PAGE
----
By Anouar Majid
Not long after I reviewed Reza Aslan’s work on Jesus, I came across Geza Vermes’s excellent study, Christian Beginnings: From Nazareth to Nicaea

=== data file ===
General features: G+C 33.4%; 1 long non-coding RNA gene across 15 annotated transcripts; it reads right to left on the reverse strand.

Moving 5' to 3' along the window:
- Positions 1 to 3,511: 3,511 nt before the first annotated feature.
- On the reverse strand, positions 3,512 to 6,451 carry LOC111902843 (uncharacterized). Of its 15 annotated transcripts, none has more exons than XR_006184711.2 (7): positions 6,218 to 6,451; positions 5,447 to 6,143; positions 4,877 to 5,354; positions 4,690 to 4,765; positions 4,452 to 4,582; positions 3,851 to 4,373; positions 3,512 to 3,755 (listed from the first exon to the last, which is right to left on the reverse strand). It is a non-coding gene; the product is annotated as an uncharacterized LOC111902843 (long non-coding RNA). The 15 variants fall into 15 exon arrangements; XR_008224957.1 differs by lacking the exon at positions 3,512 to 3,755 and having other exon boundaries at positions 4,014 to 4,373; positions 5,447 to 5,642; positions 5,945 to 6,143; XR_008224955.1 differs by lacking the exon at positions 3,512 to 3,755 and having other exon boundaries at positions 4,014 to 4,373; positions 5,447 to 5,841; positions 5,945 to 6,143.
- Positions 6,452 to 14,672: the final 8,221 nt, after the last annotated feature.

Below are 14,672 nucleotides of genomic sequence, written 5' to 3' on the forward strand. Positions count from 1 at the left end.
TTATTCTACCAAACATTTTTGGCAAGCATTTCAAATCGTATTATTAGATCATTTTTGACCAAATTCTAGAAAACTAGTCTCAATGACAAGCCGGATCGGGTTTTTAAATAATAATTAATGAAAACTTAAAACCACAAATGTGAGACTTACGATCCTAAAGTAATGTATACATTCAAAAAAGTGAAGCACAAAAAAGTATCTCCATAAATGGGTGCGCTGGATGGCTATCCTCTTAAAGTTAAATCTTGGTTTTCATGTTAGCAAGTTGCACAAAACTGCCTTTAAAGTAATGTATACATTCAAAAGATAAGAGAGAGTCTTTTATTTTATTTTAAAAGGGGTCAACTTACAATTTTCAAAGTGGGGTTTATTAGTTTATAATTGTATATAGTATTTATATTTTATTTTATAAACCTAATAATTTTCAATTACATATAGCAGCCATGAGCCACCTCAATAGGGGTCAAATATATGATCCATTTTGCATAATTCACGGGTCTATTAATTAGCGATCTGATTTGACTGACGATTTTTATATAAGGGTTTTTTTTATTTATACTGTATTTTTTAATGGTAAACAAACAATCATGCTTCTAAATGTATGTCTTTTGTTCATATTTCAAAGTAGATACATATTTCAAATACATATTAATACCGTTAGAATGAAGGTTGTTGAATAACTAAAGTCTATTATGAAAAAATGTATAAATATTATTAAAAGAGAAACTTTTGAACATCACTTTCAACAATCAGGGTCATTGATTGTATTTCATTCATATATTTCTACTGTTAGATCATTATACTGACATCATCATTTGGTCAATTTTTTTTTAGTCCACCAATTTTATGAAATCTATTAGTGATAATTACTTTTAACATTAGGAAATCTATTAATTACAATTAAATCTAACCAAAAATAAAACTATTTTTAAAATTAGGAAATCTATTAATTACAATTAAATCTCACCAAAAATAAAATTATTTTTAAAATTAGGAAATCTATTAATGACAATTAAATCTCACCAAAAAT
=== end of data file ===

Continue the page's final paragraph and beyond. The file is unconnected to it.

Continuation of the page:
(2013), that shows how Jesus’ iconoclastic but decidedly Jewish message grew in time into the complex faith of Christianity. We need to know that Judaism was, at first, a monolatry, meaning that Jews, without having to discredit other people’s divinities (not just hand-made idols), worshipped their God only. The idea of one God for the whole world—monotheism—developed in the 6th century BC following the exilic (forced transfer to Babylonia) and post-exilic (return to Judah) periods. Still, Judaism was a religion of deeds, not one of faith and dogma, as the belief system developed by Paul and John would later become. The Christianity that emerged in the first five centuries of our era would have been unrecognizable to the charismatic preacher known to us as Jesus.